A new nationwide survey of learners aged between 10 and 18 who suffer from allergies shows that, while most of them “cope” with the negative effects that allergies have on their school work and sports activities, they also say that the emotional and psychological effects of being a sufferer can be debilitating, causing them to be shy, stressed, embarrassed, self-conscious and even socially isolated.
Another alarming finding was that very few teachers knew what to do in the case of a severe allergic attack, putting children’s lives at risk.
The survey, which interviewed nearly 800 allergy sufferers at schools across South Africa, was commissioned by Pharma Dynamics – the country’s leading supplier of allergy medication – to understand the impact allergies have on children’s education and ability to thrive in the school environment.
Results indicated that approximately 30% suffered from sinus allergies, 31.7% from hay fever, 18.2% from asthma, 32.5% from eczema and 17.2% from food allergies, which some respondents suffering from multiple allergies.
Developing allergies during childhood
Less than a third have suffered from birth, with about 72% developing their allergy during early childhood. About 70% had missed school at some point because of their allergies. More than one in 10 said they could not concentrate on lessons because of their allergies.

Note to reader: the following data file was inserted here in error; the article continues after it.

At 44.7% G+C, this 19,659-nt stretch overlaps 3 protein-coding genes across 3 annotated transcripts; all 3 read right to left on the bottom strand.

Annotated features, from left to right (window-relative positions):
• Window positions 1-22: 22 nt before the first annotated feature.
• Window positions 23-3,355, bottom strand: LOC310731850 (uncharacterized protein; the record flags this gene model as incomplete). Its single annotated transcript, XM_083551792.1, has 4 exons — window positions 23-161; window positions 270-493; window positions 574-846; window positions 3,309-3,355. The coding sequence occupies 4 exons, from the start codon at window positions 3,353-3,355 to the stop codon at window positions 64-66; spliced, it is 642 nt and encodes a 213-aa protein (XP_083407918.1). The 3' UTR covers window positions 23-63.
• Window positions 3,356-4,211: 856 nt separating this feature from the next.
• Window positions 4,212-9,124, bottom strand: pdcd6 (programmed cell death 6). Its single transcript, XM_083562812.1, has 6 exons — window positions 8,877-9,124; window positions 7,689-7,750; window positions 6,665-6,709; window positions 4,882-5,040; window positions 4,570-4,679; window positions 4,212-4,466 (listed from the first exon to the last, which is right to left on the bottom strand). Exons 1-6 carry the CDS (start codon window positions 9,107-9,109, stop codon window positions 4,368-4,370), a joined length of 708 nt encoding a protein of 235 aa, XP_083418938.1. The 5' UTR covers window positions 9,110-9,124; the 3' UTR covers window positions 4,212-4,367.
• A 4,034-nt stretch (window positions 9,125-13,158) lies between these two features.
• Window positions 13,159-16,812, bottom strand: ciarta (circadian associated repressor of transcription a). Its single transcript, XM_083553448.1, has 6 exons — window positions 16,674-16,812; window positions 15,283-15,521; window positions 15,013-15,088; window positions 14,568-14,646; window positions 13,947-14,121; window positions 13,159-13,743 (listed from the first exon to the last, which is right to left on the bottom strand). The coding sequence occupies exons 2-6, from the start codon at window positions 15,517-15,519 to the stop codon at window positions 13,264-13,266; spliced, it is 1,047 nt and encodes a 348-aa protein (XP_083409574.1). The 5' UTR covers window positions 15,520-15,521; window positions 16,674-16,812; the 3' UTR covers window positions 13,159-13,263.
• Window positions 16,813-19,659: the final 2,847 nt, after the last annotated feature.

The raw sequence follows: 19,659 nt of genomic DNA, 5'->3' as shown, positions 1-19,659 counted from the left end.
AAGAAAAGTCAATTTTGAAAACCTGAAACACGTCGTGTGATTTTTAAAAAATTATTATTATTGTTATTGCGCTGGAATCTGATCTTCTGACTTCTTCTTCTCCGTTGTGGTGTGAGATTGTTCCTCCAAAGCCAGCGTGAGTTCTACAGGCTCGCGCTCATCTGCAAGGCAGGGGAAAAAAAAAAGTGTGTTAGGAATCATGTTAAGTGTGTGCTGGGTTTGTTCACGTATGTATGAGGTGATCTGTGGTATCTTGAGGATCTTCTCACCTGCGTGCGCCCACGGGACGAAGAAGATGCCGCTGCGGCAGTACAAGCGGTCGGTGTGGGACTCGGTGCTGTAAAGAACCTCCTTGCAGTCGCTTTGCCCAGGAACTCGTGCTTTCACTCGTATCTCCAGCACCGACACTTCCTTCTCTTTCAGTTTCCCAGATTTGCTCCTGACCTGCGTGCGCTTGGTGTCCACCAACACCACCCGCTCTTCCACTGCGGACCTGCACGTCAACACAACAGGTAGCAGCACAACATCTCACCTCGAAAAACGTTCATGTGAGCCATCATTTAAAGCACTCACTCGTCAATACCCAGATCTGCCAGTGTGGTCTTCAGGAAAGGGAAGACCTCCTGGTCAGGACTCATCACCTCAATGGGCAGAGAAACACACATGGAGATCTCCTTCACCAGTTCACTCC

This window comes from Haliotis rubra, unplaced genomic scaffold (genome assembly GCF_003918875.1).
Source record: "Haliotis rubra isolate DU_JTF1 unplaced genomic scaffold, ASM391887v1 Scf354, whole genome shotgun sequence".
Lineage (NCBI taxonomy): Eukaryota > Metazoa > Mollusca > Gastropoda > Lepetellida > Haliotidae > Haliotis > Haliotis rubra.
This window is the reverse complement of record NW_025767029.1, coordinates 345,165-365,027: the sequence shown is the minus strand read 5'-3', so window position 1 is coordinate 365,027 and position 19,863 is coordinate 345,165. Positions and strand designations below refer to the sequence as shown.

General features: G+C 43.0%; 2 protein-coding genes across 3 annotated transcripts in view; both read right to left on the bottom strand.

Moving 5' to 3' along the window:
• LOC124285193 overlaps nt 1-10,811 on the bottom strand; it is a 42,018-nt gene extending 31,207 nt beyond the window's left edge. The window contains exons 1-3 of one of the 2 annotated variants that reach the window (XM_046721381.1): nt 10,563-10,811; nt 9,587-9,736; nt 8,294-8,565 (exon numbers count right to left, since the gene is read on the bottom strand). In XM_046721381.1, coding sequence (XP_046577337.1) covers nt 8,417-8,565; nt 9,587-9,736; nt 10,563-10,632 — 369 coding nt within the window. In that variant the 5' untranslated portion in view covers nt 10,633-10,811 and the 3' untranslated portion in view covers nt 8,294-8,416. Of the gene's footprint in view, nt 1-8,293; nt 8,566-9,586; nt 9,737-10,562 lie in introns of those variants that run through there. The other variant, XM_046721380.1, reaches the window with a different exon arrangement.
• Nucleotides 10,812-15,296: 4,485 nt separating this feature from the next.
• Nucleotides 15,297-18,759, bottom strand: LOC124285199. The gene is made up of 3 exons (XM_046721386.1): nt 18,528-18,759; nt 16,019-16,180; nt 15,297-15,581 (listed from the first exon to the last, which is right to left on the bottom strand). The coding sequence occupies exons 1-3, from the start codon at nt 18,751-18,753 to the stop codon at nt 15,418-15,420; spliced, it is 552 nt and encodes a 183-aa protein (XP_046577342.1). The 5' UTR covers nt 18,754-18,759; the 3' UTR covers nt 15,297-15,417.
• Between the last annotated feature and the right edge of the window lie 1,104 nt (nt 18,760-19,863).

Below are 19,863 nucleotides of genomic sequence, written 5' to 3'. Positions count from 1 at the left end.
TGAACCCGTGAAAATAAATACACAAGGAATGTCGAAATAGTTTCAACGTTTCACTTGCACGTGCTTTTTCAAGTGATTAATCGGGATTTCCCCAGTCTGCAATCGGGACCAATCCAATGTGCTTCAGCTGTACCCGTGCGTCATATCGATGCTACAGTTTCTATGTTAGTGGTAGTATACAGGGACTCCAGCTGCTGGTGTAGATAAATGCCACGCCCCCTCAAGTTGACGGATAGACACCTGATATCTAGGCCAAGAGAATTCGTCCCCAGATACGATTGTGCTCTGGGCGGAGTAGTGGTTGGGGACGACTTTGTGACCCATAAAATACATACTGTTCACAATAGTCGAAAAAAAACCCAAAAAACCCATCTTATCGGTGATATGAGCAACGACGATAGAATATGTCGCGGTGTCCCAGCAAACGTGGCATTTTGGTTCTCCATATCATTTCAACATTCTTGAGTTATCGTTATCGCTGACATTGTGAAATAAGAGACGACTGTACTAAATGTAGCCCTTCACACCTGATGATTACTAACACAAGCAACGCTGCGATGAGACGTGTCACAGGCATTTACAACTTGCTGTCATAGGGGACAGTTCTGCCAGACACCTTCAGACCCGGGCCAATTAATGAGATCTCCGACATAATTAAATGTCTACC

“While a few respondents indicated that they had to miss exams or important sporting events because of severe allergic attacks, many described the emotional and psychological impact of their allergies on their mental health and social lives, an aspect that is often overlooked in allergy management,” says Mariska Fouche, public affairs manager for Pharma Dynamics.
“They described feeling embarrassed and self-conscious when people stared at the eczema on their arms and legs; hating ‘looking gross and pale’ and ‘not pretty’; and feeling frustrated and unhappy at not being able to be out on the school fields or with animals, like their friends.
How allergy puts strain on life-style
One girl wanted to give up netball because she didn’t know how to react to people’s comments while another described not being taken seriously and being told that they were ‘pretending’ about their allergy. Others told researchers that their allergies were stressful.
“It is important for young children and teenagers to fit in with their peers, and allergies can be a major stumbling block to their emotional and psychological well-being if they are not managed well.”
Another shocking finding was that virtually no teachers or staff knew what to do in the case of a severe allergy attack. A major allergic reaction – especially to food allergies, which are on the increase – can land a child in hospital and could be fatal.
Fouche says that parents and teachers can help children cope with their allergies with the following tips:For more information about allergies, visit Allergyexpert and post your queries.